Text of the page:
KGOU

Jacob McCleland

KGOU News Director

Jacob joined the KGOU News department in March 2015; previously he spent nine years as a reporter and host at public radio station KRCU in Cape Girardeau, Mo. His stories have appeared on NPR’s Morning Edition and All Things Considered, Here & Now, Harvest Public Media and PRI’s The World. Jacob has reported on floods, disappearing languages, crop duster pilots, anvil shooters, Manuel Noriega, mule jumps and more.

He has a bachelor’s degree in Anthropology and Spanish from Southeast Missouri State University and a master’s degree in Environmental Studies from the University of Illinois at Springfield.

Jacob warns us he won't answer the phone when the St. Louis Cardinals are playing a postseason game. Fun fact: his high school mascot is the Appleknocker.

Ways to Connect

Southeastern and central Oklahoma will see a chance for strong winds, large hail and a possibility of tornadoes Sunday afternoon and evening.
National Weather Service

A storm system will develop over northern Texas and southern Oklahoma this afternoon and evening that could produce damaging winds and large hail, and the potential for tornadoes. 

The most likely area for severe weather this afternoon runs south and east of a line from Clinton to Ada. The strongest storms could produce baseball to softball size hail, 60 to 70 mile per hour winds and a low potential for tornadoes. The possibility for tornadoes is greatest in southwestern Oklahoma and northern Texas.

Air Force senior master sergeant Gary Kirby stood in a police lineup with Oklahoma City bomber Timothy McVeigh in 1995.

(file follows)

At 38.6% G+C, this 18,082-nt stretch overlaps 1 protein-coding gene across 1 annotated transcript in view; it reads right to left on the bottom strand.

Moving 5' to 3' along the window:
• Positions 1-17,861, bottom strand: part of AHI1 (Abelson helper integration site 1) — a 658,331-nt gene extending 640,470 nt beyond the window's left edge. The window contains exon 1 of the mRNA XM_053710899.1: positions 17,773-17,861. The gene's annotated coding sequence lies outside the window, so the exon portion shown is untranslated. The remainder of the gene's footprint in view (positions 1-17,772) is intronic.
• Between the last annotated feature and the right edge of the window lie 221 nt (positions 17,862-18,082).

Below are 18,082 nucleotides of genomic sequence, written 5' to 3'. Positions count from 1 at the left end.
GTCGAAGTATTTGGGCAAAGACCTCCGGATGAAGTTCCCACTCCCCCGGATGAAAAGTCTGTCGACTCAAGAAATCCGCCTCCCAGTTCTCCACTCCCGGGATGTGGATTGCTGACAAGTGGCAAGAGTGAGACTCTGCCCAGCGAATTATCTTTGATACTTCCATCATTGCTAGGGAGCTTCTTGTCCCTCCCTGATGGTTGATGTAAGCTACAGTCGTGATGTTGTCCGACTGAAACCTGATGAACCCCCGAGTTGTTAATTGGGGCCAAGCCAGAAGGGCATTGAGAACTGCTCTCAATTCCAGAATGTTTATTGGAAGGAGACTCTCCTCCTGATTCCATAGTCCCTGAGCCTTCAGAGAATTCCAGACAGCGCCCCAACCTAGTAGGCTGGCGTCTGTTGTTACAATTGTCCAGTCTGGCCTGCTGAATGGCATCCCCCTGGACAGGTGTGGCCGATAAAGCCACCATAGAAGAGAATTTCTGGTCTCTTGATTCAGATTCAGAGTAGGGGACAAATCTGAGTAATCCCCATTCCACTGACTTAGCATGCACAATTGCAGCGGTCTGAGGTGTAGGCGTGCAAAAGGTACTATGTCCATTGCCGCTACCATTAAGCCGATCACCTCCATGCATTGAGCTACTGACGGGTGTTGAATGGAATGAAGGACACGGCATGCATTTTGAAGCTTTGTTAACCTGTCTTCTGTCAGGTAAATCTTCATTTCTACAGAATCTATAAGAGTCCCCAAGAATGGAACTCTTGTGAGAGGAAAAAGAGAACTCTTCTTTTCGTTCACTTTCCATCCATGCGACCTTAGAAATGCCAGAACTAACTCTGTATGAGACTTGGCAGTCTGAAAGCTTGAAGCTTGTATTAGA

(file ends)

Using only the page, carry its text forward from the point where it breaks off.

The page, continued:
Jacob McCleland / KGOU

It was supposed to be Gary Kirby’s day off when the senior airman in the United States Air Force got a call from his first sergeant. The request: Come back to Tinker Air Force Base dressed in a pair of blue jeans, a white t-shirt and white socks.

Kirby, now a senior master sergeant, showed up at the headquarters building to find a big, blue Air Force bus. He climbed on board, where he found between 40 and 50 guys --- and all of them looked like him.

Family members and friends of Oklahoma City bombing victims gathered at the Oklahoma City National Memorial to commemorate the bombing's 20th anniversary.
Jacob McCleland / KGOU

Updated 10:31 a.m.: Ceremony concludes as dignitaries, survivors reflect

As rain started to fall on the Oklahoma City National Memorial Sunday morning, former President Bill Clinton delivered powerful remarks that drew a standing ovation from the thousands who gathered to mark the 20th anniversary of the Oklahoma City bombing.

"For a whole country, you burned away all the petty squabbles in which we engage, leaving only our basic humanity. I mostly came here to thank you today," Clinton said.

The Oklahoma City National Memorial and Museum
Brian Hardzinski / KGOU

The bomb that destroyed the Alfred P. Murrah Federal Building in downtown Oklahoma City killed 168 people - including 19 children. It injured hundreds more, and forever shaped the community.

April 19, 1995 started as an idyllic spring morning - clear skies, calm winds - better than most Wednesdays during the state’s usually-turbulent severe weather season. Nothing seemed out of the ordinary. Workers showed up to their jobs, and went about their regular routines.

That all changed at 9:02 a.m.

It's been nearly 20 years since a bomb destroyed the Alfred P. Murrah federal building in downtown Oklahoma City. The aftermath of the tragedy continues to reverberate through the city and shape the character of the state.

Friday morning at 11 a.m. KGOU will debut a new documentary called That April Morning: The Oklahoma City Bombing. We've produced this sneak peak:

U.S. Rep. Steve Russell (R-Okla.) says the United States shouldn't "accommodate" Iran in ongoing nuclear talks.
Jacob McCleland / KGOU

Steve Russell’s new career is a lot different than his previous one. 

The first term Congressman from Oklahoma’s fifth district is settling into his new job after spending 21 years in the Army, where he rose to the rank of lieutenant colonel.